3) We are interested in how the APOE4 allele damages brain circuitry throughout the adult lifespan, and how this contributes to increased risk of late onset Alzheimer's disease as well as worse outcomes following other acute brain disorders such as stroke and traumatic brain injury (TBI). In particular, we are investigating the hypothesis that the APOE4 allele leads to increased CNS complement activation throughout adult life, which then contributes to increased synaptic phagocytosis and long term neurocognitive decline. We are also studying whether acutely modulating APOE signaling in older surgical patients with the APOE mimetic peptide CN-105 is sufficient to block postoperative CSF neuroinflammation and complement activation.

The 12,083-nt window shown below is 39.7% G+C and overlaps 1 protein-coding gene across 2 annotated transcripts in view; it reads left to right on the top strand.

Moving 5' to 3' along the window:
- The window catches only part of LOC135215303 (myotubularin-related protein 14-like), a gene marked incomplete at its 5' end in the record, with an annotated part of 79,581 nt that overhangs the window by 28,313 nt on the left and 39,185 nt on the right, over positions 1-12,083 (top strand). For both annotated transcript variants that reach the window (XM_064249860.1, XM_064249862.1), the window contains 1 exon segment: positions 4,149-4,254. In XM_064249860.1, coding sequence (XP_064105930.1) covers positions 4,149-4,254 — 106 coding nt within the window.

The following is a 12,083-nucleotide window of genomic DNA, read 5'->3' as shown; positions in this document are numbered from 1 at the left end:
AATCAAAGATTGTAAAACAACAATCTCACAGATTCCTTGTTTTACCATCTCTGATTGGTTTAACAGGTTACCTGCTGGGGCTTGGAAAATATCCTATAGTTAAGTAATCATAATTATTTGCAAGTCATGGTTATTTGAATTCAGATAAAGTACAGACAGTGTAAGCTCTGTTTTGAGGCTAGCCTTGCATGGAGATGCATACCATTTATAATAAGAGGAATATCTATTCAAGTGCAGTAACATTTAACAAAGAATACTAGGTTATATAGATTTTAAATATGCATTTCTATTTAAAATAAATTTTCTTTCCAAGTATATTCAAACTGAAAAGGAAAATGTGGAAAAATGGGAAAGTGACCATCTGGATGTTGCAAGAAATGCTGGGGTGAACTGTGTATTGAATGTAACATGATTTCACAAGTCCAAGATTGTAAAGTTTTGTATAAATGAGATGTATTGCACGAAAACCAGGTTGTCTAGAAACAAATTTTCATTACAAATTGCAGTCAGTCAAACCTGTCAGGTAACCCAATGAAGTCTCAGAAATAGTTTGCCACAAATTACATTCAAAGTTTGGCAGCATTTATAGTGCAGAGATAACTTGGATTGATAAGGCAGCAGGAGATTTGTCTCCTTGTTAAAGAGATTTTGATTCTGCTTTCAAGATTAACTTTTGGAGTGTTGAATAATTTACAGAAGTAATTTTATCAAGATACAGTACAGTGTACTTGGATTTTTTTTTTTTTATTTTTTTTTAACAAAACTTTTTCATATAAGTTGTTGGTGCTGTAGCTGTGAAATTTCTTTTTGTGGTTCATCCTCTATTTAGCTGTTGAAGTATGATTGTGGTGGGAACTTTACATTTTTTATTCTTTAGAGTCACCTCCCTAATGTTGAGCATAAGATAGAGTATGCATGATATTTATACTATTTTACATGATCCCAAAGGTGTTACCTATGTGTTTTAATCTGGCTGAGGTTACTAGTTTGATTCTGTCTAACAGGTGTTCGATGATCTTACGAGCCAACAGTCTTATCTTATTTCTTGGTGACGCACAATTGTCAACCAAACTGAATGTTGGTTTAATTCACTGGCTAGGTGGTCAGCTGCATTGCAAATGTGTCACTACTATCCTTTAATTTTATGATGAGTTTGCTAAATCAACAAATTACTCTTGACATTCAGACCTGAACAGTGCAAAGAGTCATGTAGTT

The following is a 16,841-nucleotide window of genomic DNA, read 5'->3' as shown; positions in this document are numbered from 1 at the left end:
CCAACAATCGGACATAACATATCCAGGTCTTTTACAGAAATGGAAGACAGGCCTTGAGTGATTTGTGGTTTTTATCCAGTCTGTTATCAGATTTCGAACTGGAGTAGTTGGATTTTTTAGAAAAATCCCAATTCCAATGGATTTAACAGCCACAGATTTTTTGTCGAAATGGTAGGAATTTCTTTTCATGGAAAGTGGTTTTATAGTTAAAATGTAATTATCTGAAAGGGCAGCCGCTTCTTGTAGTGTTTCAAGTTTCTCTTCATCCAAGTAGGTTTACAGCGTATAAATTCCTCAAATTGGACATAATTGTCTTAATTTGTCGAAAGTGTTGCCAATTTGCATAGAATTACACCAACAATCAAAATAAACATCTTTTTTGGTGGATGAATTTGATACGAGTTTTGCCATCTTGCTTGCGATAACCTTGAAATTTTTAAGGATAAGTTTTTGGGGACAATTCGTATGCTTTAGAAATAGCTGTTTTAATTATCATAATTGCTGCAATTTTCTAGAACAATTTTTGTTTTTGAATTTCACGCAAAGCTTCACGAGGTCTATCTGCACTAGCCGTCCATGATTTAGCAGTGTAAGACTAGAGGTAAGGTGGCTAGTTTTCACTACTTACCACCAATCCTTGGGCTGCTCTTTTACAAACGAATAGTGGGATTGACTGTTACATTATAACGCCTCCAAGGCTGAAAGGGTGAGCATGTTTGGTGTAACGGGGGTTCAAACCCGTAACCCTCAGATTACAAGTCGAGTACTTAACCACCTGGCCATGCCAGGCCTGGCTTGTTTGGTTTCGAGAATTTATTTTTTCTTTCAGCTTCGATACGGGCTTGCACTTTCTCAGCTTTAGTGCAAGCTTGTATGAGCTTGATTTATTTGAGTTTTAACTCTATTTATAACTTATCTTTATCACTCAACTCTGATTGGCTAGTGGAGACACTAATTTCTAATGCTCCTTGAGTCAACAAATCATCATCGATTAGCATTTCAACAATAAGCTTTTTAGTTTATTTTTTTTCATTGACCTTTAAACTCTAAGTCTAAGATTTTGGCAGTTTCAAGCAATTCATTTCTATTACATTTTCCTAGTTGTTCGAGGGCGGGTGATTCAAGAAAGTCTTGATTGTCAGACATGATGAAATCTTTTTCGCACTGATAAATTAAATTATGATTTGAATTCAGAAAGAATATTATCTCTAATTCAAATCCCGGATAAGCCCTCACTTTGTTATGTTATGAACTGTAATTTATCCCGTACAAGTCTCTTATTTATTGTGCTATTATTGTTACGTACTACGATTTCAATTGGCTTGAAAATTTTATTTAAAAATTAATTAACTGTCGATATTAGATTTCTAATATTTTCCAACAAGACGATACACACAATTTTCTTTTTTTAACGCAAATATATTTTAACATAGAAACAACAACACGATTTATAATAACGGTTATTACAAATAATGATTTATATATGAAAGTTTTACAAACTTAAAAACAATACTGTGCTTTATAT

Our work is transdisciplinary, and thus our team includes individuals with diverse scientific and clinical backgrounds, ranging from neuropsychology and neuroimaging to proteomics, flow cytometry and behavioral neuroscience in animal models. What unites us is the desire to better understand mechanisms of age-dependent brain dysfunction, both in the perioperative setting and in APOE4 carriers. 


Unless otherwise indicated, scholarly articles published by Duke faculty members are made available here with a CC-BY-NC (Creative Commons Attribution Non-Commercial) license, as enabled by the Duke Open Access Policy. If you wish to use the materials in ways not already permitted under CC-BY-NC, please consult the copyright owner. Other materials are made available here through the author’s grant of a non-exclusive license to make their work openly accessible.